We start the day by putting on trainers, rain jackets and head out the door. It’s been raining tonight, but hopefully the rest of the day will be good.
We walk for about forty minutes and see other parts of Hoi An than the mainstream tourist streets. There are still manual labor in the vegetable fields, monks preparing for prayers in the monastery, old ladies setting up shop in the street, and an enormous amount of people eating breakfast at the street food stalls.
After a little training session in the room we head down for breakfast. Nothing beats eggs and bacon on a cloudy and grey morning or on a morning with sunshine, our snow, our rain, or….I guess any and all mornings are better with eggs and bacon.
We order train tickets before leaving the hotel. Guess what? We should have done it earlier, there are no soft sleeping beds on the night train, only hard ones. Guess that means sleeping on a wooden bench for 8 hours. If it’s even possible to sleep. Time will tell.
On our way back to Katja’s tailor we walk along the roads and look at the shops. It’s incredible how many there are of each souvernir object. Each shop contains at least a hundred different models, and a vast number of each. Is it even possible that all this will be sold? Regardless of the time? I have no idea, but find it curious that so few try to separate their shop from the herd and do something a little original.
After trying the dress again we request the final(?) adjustments and head down to get some tea. On the way we pass on another of the old houses in town and we go in. This time it’s an old chapel door worshipping ancestors. We get a guided “tour” in the building and learn a few things about architecture of the old Vietnam, handling of the dead and yin/yang use of coins to make your wish come true. We all tried the toss off the coins and all made the combination within the maximum of three tosses, so all our wishes will come true.
It was a nice place, but it fell a bit apart when we were guided into the back rooms where all the same tourist stuff was for sale. Why not at least do just a few things and make it look more authentic?
Now, finally, we moved down to the tea house. The place is part of “Reaching out”, an organization for the less privileged. It’s served by people with speech and hearing impairment and it’s a quiet and tranquil place. They have small blocks with three most common orders, as well as a written ordering system. The house is built on old traditional Vietnamese style and is furnished with antiquities. We love the tea and enjoyed an hour of slow and (relatively) silent contemplation.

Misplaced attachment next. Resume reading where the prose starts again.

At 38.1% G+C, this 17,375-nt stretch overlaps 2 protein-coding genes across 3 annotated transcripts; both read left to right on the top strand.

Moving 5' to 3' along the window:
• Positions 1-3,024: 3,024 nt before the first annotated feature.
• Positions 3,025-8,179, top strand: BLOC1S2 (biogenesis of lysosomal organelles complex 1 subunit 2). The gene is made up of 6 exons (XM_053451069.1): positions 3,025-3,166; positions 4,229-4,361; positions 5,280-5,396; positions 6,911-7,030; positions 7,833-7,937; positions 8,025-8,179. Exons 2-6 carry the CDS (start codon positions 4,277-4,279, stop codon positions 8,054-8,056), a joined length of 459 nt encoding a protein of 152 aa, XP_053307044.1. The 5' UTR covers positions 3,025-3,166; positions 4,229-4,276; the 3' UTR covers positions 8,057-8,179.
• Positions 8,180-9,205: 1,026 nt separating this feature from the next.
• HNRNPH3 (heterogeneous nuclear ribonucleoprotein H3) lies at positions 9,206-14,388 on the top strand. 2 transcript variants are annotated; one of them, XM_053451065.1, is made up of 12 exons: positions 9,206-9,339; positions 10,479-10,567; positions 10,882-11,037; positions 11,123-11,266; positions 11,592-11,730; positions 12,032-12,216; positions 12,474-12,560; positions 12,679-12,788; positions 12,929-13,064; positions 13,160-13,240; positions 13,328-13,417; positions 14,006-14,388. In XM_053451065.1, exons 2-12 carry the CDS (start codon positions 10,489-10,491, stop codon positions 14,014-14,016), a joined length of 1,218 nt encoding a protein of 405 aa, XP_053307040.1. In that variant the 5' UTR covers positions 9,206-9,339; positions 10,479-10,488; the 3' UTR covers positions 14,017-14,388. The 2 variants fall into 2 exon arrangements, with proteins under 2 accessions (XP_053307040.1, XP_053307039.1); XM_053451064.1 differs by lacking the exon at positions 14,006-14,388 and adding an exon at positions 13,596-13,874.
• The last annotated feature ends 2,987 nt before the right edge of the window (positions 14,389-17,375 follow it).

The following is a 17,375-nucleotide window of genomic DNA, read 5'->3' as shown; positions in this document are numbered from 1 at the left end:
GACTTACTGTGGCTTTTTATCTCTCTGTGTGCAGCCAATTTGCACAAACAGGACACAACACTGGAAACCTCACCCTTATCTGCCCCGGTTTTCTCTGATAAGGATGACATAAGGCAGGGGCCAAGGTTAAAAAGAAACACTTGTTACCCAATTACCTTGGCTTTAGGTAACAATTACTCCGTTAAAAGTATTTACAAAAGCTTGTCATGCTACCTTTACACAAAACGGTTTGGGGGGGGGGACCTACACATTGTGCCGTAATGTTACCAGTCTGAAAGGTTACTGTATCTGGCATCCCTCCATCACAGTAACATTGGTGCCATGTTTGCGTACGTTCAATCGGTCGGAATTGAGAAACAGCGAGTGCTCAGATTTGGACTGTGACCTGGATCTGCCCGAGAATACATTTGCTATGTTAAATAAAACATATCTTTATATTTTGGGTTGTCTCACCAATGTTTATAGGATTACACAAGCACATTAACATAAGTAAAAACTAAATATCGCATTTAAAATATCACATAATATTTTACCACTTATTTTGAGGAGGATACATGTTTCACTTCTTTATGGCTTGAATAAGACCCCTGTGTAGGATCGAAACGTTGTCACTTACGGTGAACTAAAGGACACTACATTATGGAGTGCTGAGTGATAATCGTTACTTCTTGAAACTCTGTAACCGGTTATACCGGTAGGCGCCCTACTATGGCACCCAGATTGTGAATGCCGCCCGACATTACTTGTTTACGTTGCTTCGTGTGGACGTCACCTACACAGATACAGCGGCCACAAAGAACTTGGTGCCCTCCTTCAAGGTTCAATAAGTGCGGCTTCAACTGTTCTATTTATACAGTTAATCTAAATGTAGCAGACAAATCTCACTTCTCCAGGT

Next up we just walk and talk in the streets. Look at this, check out that.
When it’s lunch time I vote for pizza. Shouldn’t have done that. There are several places here offering pizza from wood fired ovens, and that should at least count for something. It didn’t. The place bragged to have the best pizza in town. If it’s true I really pity this town.
From there we went back up to pick up Mette’s kimono and Katja’s dress. Final alterations is a success and we can all breath slowly again. Another slow walk and we move back to the hotel. It’s cloudy, a bit of rain in the air and cozy in the hotel room. We spend a couple of hours there before heading back out for dinner. We walk to a place we have passed several times and has always looked nice. We were not disappointed. The place is called Mia Fish after the owners daughters love of fish. The snapper fillet wet got was superb and we enjoyed dinner and some fresh juice.
We took a walk after dinner and found the city quite silent and calm compared to the other nights. Turns out the full moon brings more people in to town. We were lucky to be here during the three days of the full moon, as all the lights are on in the city then. Seems to be the right time to visit this city. So we made a mental note to self: Make a note of the full moon dates and check if there are anything happening where we’re gonna be.
After the walk we enjoyed the fancy room for the last evening. Tomorrow we go to Da Nang.
Give a man a fish, and you’ll feed him for a day. Teach a man to fish, and he’ll buy a funny hat. Talk to a hungry man about fish, and you’re a consultant.
– Scott Adams